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Ending the Epidemic of Malaria in Nigeria Towards Attaining SDG Target 3.3.3: A Systematic Review of the Progress in Intervention Coverage

Henry Omoregie Egharevba, Margaret Idongesit Ekpenyong

National Institute for Pharmaceutical Research and Development, Nigeria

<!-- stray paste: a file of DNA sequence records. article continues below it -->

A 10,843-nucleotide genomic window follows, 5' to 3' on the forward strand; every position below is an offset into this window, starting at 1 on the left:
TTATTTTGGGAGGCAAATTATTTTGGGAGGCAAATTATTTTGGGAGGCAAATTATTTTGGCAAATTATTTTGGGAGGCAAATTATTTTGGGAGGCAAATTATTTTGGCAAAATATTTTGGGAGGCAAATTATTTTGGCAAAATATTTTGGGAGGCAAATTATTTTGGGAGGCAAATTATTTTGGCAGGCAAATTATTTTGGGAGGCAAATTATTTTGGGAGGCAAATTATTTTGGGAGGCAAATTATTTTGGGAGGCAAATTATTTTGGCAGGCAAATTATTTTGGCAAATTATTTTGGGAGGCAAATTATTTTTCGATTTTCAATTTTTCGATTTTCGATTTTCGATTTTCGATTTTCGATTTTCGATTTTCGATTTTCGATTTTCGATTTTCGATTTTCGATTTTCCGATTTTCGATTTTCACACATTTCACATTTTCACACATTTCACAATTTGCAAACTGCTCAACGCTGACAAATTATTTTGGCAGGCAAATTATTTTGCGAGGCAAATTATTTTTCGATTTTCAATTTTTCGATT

Background: Meeting SDG 3, ‘healthy lives and well-being for all,’ is one of the bedeviling challenges of low-/medium income countries like Nigeria whose health index is adversely impacted by the burden of malaria, an epidemic that seems to have defied all interventions aimed at eliminating it and achieving the SDG target. A confounding problem in the efforts so far is the apparent inability to expand and sustain interventions coverage. This review systematically examines available evidence to determine if the current level of malaria intervention coverage in Nigeria could help achieve the SDG target 3.3.3. Methods: Data were systematically extracted through online search of ProQuest databases and BioMed Central website for publication between 1st January 2015 and 3rd February 2024. Of the 26 potential articles that met the inclusion criteria, 12 were selected for quality assessment using the CASP checklist. Seven of the studies reported coverage for seasonal malaria chemoprevention (SMC), while coverage for insecticide-treated nets (ITNs) or long-lasting insecticide-treated nets (LLINs) interventions was reported by 6 of the publications. One study each reported coverage for indoor-residual spraying (IRS) and rapid diagnostic tests (RDTs). The findings were thematically discussed. Findings: The included studies were 1 systematic review (SR), 7 randomized controlled trials (RCTs) and 4 household or community campaigns/surveys. Apart from one study, all the others raised questions of external validity due to the small sample size. The descriptive statistics of the evidence showed that the mean intervention coverages for SMC, ITNs/LLINs, IRS, and RDTs, were 40.31%, 50.02%, 51.1% and 39.67%, respectively. Conclusion: The current intervention coverage is not adequate to meet the National Malaria Elimination Programme (NMEP) vision/goal of 0:10:5:80:80 and the SDG targets 3.3.3 set for the elimination of malaria by 2025 and 2030, respectively. An incremental minimum annual coverage of about 6.3% is needed over the next 6 years to meet 80% coverage for SMC. The same trajectory is estimated for other intervention components.



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